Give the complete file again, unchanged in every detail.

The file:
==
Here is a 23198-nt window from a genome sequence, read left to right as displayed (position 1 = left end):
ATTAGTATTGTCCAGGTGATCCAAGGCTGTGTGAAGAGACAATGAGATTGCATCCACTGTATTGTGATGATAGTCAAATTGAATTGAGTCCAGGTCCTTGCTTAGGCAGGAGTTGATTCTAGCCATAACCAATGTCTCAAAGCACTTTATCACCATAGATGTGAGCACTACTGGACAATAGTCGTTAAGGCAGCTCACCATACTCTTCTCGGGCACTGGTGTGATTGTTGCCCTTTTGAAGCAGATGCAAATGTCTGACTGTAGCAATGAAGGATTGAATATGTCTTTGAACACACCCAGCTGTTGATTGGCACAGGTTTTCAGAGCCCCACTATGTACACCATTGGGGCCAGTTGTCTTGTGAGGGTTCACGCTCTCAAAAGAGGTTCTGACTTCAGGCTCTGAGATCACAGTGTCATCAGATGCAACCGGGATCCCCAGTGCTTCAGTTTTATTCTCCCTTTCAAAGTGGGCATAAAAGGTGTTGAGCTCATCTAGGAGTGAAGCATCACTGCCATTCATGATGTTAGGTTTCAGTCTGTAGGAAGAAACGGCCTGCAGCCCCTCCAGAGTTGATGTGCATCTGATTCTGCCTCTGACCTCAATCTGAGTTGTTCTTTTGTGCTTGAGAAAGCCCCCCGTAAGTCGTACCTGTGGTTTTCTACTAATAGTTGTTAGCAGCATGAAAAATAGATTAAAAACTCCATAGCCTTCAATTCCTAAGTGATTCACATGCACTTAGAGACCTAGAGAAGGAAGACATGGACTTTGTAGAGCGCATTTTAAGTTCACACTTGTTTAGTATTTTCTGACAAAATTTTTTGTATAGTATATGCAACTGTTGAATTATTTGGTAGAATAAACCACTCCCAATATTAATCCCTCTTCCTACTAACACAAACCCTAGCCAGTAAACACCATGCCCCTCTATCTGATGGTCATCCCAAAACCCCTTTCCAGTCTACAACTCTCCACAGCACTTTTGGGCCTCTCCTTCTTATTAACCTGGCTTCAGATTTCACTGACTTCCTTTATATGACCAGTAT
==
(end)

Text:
Here is a 23198-nt window from a genome sequence, read left to right as displayed (position 1 = left end):
ATTAGTATTGTCCAGGTGATCCAAGGCTGTGTGAAGAGACAATGAGATTGCATCCACTGTATTGTGATGATAGTCAAATTGAATTGAGTCCAGGTCCTTGCTTAGGCAGGAGTTGATTCTAGCCATAACCAATGTCTCAAAGCACTTTATCACCATAGATGTGAGCACTACTGGACAATAGTCGTTAAGGCAGCTCACCATACTCTTCTCGGGCACTGGTGTGATTGTTGCCCTTTTGAAGCAGATGCAAATGTCTGACTGTAGCAATGAAGGATTGAATATGTCTTTGAACACACCCAGCTGTTGATTGGCACAGGTTTTCAGAGCCCCACTATGTACACCATTGGGGCCAGTTGTCTTGTGAGGGTTCACGCTCTCAAAAGAGGTTCTGACTTCAGGCTCTGAGATCACAGTGTCATCAGATGCAACCGGGATCCCCAGTGCTTCAGTTTTATTCTCCCTTTCAAAGTGGGCATAAAAGGTGTTGAGCTCATCTAGGAGTGAAGCATCACTGCCATTCATGATGTTAGGTTTCAGTCTGTAGGAAGAAACGGCCTGCAGCCCCTCCAGAGTTGATGTGCATCTGATTCTGCCTCTGACCTCAATCTGAGTTGTTCTTTTGTGCTTGAGAAAGCCCCCCGTAAGTCGTACCTGTGGTTTTCTACTAATAGTTGTTAGCAGCATGAAAAATAGATTAAAAACTCCATAGCCTTCAATTCCTAAGTGATTCACATGCACTTAGAGACCTAGAGAAGGAAGACATGGACTTTGTAGAGCGCATTTTAAGTTCACACTTGTTTAGTATTTTCTGACAAAATTTTTTGTATAGTATATGCAACTGTTGAATTATTTGGTAGAATAAACCACTCCCAATATTAATCCCTCTTCCTACTAACACAAACCCTAGCCAGTAAACACCATGCCCCTCTATCTGATGGTCATCCCAAAACCCCTTTCCAGTCTACAACTCTCCACAGCACTTTTGGGCCTCTCCTTCTTATTAACCTGGCTTCAGATTTCACTGACTTCCTTTATATGACCAGTAT